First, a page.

Electrocardiographic abnormalities among dialysis naïve chronic kidney disease patients in Ilorin Nigeria
AbstractBackground: Chronic kidney disease (CKD) has an increased risk of not only end-stage renal disease (ESRD), but majority of moderate CKD patients do die from cardiovascular disease (CVD) before reaching ESRD. The prognosis of these patients is very poor in most developing countries because of late presentation, inadequate diagnostic facilities, and inability to pay for treatment. Knowledge about CVD in CKD is crucial because of unpredictable progressive nature of the disease and increased risk of premature death from cardiovascular events. We sought to determine prevalence and pattern of electrocardiographic abnormalities in dialysis naïve CKD patients.
Materials and Methods: This is a 10-year prospective cross-sectional study carried out at the University of Ilorin Teaching Hospital, Ilorin. Patients were recruited from the nephrology clinic and renal wards and all who met
diagnostic criteria for stages 4 and 5 CKD were included. All had their standard 12–lead electrocardiogram (ECG) recorded and various findings were critically studied and interpreted independently by two consultant physician including a cardiologist. Data analysis was done using SPSS version 16.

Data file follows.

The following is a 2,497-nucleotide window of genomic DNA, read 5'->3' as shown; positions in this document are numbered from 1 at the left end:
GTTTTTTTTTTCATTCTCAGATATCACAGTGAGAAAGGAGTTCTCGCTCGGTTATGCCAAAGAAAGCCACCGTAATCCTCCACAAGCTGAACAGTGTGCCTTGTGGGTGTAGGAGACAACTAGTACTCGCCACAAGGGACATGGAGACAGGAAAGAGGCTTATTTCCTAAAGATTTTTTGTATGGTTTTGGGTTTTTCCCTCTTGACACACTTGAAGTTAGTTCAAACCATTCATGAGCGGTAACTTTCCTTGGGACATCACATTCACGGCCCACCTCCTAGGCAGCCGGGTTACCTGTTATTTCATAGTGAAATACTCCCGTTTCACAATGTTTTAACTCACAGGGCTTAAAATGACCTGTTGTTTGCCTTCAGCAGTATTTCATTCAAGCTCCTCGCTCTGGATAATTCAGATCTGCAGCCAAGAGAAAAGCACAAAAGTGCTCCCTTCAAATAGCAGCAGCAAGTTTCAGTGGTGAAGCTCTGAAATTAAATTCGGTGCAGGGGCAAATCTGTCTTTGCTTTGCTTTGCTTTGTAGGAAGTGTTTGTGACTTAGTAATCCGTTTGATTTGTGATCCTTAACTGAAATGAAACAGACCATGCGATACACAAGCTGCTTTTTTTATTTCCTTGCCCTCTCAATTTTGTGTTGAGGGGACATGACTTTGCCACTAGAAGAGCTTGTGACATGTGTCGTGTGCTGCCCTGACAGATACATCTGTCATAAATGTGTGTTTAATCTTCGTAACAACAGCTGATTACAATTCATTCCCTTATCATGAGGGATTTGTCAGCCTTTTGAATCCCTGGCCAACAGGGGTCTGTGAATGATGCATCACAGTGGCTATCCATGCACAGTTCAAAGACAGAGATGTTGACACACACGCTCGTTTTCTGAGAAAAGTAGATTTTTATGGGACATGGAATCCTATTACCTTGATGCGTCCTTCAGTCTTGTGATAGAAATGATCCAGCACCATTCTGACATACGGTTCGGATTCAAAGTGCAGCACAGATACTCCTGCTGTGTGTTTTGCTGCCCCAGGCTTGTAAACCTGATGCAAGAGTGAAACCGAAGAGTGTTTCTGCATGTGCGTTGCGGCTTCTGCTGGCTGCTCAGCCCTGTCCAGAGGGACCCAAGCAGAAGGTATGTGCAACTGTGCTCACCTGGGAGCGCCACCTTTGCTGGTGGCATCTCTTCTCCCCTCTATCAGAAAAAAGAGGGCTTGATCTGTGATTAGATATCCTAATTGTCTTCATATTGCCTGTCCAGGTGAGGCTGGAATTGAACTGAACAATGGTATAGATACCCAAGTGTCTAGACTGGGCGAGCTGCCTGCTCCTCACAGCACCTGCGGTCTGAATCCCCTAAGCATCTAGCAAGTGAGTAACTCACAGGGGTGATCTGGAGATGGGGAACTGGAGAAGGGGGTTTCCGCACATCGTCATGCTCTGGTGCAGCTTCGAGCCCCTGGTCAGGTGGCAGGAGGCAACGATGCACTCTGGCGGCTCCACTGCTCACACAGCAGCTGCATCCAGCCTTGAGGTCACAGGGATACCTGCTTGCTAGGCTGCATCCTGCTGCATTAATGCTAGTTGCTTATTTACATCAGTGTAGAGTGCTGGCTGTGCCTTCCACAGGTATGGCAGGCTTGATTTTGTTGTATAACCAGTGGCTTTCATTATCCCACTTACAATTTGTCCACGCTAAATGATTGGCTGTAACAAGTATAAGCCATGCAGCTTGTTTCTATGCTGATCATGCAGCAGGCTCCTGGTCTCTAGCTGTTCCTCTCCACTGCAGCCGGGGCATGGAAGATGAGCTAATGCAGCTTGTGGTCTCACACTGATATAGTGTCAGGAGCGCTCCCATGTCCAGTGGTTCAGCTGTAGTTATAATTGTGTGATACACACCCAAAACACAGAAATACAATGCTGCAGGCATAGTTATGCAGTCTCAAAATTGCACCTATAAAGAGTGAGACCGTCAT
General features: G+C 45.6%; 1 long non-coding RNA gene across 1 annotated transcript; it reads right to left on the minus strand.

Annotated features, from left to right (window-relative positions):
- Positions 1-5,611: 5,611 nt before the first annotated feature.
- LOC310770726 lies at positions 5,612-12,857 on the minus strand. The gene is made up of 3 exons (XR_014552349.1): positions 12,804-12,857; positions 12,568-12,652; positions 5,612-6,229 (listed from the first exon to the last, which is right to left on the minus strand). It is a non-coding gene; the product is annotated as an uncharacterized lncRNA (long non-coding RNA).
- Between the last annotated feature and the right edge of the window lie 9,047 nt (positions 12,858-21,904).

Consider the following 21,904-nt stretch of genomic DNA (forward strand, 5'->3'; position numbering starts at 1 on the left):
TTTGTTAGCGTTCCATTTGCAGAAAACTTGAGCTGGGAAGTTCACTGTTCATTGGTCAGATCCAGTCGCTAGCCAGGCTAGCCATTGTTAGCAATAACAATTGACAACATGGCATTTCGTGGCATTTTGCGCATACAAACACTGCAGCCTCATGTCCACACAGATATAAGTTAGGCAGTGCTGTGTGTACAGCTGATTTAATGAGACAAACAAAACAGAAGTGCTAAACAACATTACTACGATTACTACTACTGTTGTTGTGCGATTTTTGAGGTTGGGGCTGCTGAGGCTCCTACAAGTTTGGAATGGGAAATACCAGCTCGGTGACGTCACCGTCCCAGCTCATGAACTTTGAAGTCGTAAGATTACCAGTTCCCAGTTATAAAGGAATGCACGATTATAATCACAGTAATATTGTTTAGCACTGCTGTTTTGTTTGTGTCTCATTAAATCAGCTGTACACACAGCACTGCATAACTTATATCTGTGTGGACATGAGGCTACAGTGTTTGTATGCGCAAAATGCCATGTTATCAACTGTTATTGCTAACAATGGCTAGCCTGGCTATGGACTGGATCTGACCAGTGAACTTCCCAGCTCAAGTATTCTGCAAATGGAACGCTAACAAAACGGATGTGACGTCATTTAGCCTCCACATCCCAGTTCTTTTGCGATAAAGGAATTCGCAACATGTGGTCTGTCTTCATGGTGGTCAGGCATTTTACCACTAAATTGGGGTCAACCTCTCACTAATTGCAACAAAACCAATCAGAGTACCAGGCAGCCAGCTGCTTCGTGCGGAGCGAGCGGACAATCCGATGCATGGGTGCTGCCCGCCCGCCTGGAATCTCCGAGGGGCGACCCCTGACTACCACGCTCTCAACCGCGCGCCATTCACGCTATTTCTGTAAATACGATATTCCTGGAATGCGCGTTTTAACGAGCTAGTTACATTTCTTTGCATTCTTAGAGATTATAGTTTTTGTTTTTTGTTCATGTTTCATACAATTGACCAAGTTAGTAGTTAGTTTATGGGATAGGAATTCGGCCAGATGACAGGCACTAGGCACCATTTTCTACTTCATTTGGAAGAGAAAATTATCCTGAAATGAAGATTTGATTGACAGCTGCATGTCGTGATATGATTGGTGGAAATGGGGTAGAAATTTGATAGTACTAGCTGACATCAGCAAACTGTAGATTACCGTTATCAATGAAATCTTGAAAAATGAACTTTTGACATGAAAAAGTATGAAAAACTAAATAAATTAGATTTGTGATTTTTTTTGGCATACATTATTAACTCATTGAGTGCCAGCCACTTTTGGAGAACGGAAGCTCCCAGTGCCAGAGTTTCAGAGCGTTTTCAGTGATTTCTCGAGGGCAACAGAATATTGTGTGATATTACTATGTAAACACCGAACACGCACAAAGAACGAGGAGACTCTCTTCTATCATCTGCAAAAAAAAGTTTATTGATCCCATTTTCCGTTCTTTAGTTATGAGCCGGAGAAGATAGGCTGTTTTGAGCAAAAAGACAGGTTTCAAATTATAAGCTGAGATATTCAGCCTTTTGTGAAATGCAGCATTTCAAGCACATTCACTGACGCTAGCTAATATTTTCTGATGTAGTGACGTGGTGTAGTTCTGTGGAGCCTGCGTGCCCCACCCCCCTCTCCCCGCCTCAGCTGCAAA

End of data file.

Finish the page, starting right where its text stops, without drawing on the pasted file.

Results: Overall, 86% of the patients had at least one form of ECG abnormality, with hypertension (HTN) and anemia being the main contributory factors. These include left ventricular hypertrophy (LVH) (27.6%), left atrial enlargement (LAE) (21.6%), combination of LVH and LAE (17.2%), and ventricular premature contractions (6%). Etiology of CKD
appears to have influence on ECG changes as prevalence of LVH and LAE were high among hypertensive renal disease, chronic glomerulonephritis (CGN), and diabetic nephropathy patients.
Conclusion: LVH and LAE were very common ECG abnormalities in our dialysis naïve CKD patients. HTN, CGN, anemia, late presentation, and male gender appear to be the main risk factors for the ECG abnormalities. There is need for gender-specific intervention strategies directed at early detection and treatment of HTN, anemia, and underlying kidney disease, especially in resource poor nations where the burden of CKD is assuming epidemic proportion.